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House Bill Could Be "Watershed Moment" for Wildlife Conservation

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Oregon's state bird, the western meadowlark, is considered a sensitive species that would benefit from proactive conservation efforts. (Becky Matsubara/Flickr)
Oregon's state bird, the western meadowlark, is considered a sensitive species that would benefit from proactive conservation efforts. (Becky Matsubara/Flickr)
 By Eric Tegethoff - Producer, Contact
July 22, 2019

PORTLAND, Ore. – A bill in Congress would aid states in their efforts to conserve species before they are in crisis.

The Recovering America's Wildlife Act would fund states' proactive management work to prevent wildlife from becoming endangered.

State Wildlife Action Plans across the country identify more than 12,000 species in need of the greatest attention, including nearly 300 in Oregon.

Curt Melcher, director of the Oregon Department of Fish and Wildlife, says the bill would provide unprecedented support for wildlife.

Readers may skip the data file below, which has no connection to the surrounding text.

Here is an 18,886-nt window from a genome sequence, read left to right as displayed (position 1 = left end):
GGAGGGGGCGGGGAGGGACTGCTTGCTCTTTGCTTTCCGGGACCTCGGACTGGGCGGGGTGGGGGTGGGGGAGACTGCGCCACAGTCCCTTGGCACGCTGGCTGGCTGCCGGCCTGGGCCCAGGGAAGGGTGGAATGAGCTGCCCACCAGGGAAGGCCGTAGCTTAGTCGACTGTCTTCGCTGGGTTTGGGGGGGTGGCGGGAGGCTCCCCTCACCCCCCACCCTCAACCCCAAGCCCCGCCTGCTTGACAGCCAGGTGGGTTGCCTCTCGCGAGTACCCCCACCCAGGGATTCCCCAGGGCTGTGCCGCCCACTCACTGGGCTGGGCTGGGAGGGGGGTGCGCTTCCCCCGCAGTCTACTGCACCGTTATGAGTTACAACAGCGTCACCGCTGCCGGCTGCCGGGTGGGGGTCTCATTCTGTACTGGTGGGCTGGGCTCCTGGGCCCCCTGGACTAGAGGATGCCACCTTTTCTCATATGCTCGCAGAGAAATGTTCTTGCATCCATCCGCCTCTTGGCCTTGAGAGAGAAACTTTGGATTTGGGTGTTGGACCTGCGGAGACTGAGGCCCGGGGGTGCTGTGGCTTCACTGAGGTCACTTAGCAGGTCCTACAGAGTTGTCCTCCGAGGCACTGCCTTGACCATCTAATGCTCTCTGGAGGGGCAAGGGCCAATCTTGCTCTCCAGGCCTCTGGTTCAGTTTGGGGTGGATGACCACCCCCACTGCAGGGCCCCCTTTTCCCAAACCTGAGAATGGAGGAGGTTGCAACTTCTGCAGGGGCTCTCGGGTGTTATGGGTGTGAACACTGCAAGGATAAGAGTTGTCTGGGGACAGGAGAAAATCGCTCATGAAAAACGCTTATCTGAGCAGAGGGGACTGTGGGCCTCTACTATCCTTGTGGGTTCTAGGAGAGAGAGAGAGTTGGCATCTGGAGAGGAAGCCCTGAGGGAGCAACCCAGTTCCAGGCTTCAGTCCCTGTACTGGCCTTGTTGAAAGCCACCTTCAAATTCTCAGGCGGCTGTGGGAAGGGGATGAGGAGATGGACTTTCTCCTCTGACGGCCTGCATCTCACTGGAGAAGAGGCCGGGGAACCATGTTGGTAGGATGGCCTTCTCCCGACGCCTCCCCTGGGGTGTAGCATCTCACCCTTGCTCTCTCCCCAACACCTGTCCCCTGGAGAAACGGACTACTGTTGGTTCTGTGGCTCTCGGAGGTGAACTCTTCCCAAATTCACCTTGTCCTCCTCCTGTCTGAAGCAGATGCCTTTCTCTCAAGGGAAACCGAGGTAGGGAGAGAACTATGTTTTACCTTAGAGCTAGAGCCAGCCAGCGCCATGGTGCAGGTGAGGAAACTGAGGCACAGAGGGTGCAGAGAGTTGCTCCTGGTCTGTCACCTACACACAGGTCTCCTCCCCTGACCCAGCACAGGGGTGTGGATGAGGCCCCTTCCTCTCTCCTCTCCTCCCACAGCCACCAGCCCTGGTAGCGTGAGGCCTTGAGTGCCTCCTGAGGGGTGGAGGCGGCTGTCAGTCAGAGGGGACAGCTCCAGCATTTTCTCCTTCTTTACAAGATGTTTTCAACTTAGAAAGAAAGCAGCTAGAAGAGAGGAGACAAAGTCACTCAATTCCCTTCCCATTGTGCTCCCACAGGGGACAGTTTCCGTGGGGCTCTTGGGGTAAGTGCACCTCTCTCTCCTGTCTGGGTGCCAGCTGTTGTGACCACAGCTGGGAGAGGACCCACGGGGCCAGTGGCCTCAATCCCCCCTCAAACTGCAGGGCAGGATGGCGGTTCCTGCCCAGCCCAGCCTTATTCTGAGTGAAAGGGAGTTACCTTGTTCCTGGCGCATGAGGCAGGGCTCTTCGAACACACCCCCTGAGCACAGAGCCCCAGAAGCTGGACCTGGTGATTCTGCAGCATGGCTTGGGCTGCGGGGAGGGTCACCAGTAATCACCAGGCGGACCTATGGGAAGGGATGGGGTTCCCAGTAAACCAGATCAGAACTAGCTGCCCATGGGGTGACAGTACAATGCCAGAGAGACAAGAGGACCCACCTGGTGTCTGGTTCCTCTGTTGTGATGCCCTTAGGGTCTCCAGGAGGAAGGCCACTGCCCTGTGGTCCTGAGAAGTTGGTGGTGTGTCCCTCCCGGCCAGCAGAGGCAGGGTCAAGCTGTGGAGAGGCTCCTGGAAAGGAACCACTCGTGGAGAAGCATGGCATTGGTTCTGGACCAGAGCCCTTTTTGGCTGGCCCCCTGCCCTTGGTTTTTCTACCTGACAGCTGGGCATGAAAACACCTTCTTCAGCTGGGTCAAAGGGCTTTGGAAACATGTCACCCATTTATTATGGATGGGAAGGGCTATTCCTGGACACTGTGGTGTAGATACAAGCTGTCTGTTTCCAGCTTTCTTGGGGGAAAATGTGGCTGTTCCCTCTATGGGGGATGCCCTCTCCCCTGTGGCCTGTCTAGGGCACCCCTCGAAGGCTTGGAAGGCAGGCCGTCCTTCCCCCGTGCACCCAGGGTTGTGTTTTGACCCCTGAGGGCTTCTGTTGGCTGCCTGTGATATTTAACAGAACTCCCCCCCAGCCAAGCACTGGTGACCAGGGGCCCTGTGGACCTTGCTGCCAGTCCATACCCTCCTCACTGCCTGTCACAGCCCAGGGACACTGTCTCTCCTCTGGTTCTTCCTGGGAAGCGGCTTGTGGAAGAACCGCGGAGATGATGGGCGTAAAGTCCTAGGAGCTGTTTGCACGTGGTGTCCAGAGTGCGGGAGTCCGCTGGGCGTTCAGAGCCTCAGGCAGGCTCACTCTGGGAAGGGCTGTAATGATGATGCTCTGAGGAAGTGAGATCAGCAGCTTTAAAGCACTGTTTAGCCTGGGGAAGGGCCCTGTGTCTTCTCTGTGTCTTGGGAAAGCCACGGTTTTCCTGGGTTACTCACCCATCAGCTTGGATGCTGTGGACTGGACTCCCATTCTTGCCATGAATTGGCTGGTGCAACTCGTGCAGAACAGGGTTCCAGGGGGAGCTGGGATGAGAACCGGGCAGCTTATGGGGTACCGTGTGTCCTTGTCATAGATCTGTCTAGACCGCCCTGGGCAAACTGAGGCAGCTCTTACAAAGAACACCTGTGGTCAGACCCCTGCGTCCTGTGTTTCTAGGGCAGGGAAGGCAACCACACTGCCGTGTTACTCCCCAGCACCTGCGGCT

"Twenty-two million dollars per year – that, not just in my career, but literally in the last century – is a watershed moment as it relates to wildlife conservation," he states.

The bill would direct $1.3 billion to state fish and wildlife agencies' conservation plans.

Melcher says there are hundreds of private landowners ready to work with his agency on saving at-risk species.

The bill also would direct nearly $100 million to tribal nations for their conservation efforts.

The House bill has 70 cosponsors so far, including four members from Oregon.

Collin O'Mara, president and CEO of the National Wildlife Federation, says the bill is getting bipartisan support.

"At a time when Washington is pretty divided and folks can't seem to agree about anything, there does seem to be an agreement that wildlife is something that can transcend the partisan gridlock that's afflicting so many other issues right now in this country, and I think that's why we're optimistic that this legislation will pass this year," he points out.

The Oregon Conservation Strategy has identified species, including the kit fox, wolverine, killer whale and the state bird western meadowlark as species with small or declining populations and the greatest conservation needs.

Disclosure: National Wildlife Federation contributes to our fund for reporting on Climate Change/Air Quality, Endangered Species & Wildlife, Energy Policy, Environment, Public Lands/Wilderness, Salmon Recovery, Water. If you would like to help support news in the public interest, click here.
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